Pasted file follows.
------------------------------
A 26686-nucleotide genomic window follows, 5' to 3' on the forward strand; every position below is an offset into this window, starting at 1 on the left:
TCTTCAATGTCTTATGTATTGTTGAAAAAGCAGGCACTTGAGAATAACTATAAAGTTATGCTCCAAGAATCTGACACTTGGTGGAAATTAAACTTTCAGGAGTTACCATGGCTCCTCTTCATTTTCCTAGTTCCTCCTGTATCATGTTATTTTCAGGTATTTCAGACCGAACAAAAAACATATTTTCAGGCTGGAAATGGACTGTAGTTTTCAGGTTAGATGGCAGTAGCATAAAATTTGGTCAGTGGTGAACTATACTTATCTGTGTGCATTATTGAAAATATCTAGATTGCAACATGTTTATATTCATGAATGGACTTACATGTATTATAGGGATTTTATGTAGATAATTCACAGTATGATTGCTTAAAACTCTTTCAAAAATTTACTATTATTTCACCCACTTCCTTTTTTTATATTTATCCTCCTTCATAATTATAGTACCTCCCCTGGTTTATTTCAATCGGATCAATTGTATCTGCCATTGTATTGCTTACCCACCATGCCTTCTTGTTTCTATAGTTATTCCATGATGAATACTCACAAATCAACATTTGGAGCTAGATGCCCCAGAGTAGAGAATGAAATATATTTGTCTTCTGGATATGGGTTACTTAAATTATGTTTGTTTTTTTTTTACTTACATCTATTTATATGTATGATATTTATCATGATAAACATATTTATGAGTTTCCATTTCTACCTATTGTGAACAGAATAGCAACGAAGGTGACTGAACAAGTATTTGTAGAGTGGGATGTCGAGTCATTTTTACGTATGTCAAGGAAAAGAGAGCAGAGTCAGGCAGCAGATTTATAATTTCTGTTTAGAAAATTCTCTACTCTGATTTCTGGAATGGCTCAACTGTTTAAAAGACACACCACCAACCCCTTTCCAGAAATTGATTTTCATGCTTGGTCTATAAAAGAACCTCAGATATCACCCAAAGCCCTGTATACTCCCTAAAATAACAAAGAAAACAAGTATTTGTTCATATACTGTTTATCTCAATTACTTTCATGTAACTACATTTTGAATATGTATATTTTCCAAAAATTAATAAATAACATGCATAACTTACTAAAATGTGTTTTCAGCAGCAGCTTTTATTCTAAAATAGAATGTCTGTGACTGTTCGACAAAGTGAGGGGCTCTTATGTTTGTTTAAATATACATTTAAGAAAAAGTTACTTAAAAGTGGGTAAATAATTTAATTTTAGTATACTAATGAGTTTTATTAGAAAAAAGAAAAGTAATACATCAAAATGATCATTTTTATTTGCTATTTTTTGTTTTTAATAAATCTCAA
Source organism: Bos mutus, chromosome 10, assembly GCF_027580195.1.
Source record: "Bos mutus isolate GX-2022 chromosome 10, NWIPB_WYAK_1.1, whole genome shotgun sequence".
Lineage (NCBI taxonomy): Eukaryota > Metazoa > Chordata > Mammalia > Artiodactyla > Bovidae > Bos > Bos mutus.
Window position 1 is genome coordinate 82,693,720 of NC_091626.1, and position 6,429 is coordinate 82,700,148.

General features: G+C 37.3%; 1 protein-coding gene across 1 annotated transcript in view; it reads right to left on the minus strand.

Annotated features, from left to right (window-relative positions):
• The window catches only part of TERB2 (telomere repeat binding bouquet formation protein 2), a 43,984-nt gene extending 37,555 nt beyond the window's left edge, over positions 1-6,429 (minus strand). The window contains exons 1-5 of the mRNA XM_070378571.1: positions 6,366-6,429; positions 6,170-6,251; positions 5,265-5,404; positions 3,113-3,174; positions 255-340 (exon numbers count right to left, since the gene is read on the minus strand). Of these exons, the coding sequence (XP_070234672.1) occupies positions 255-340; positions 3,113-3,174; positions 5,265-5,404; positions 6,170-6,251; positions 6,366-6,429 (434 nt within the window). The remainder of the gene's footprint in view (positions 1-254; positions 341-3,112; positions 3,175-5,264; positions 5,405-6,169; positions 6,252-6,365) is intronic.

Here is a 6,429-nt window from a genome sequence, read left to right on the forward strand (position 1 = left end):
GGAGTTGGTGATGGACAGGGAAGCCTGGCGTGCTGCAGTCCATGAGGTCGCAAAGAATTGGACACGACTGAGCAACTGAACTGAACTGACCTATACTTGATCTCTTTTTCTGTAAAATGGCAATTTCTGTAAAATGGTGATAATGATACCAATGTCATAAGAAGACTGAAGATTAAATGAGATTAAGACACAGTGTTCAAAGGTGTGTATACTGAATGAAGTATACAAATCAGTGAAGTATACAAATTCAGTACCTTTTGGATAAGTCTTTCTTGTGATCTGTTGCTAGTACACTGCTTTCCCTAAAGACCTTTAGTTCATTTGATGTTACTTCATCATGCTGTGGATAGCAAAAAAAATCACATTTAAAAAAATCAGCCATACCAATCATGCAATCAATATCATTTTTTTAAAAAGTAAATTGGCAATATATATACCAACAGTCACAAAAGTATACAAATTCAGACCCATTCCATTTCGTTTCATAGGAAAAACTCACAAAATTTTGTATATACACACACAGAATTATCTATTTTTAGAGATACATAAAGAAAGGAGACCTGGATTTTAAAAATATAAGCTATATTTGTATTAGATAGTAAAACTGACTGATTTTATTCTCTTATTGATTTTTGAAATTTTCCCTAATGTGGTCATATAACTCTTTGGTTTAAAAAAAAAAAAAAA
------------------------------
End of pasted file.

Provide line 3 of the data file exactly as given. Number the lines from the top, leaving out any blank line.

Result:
Source organism: Bos mutus, chromosome 10, assembly GCF_027580195.1.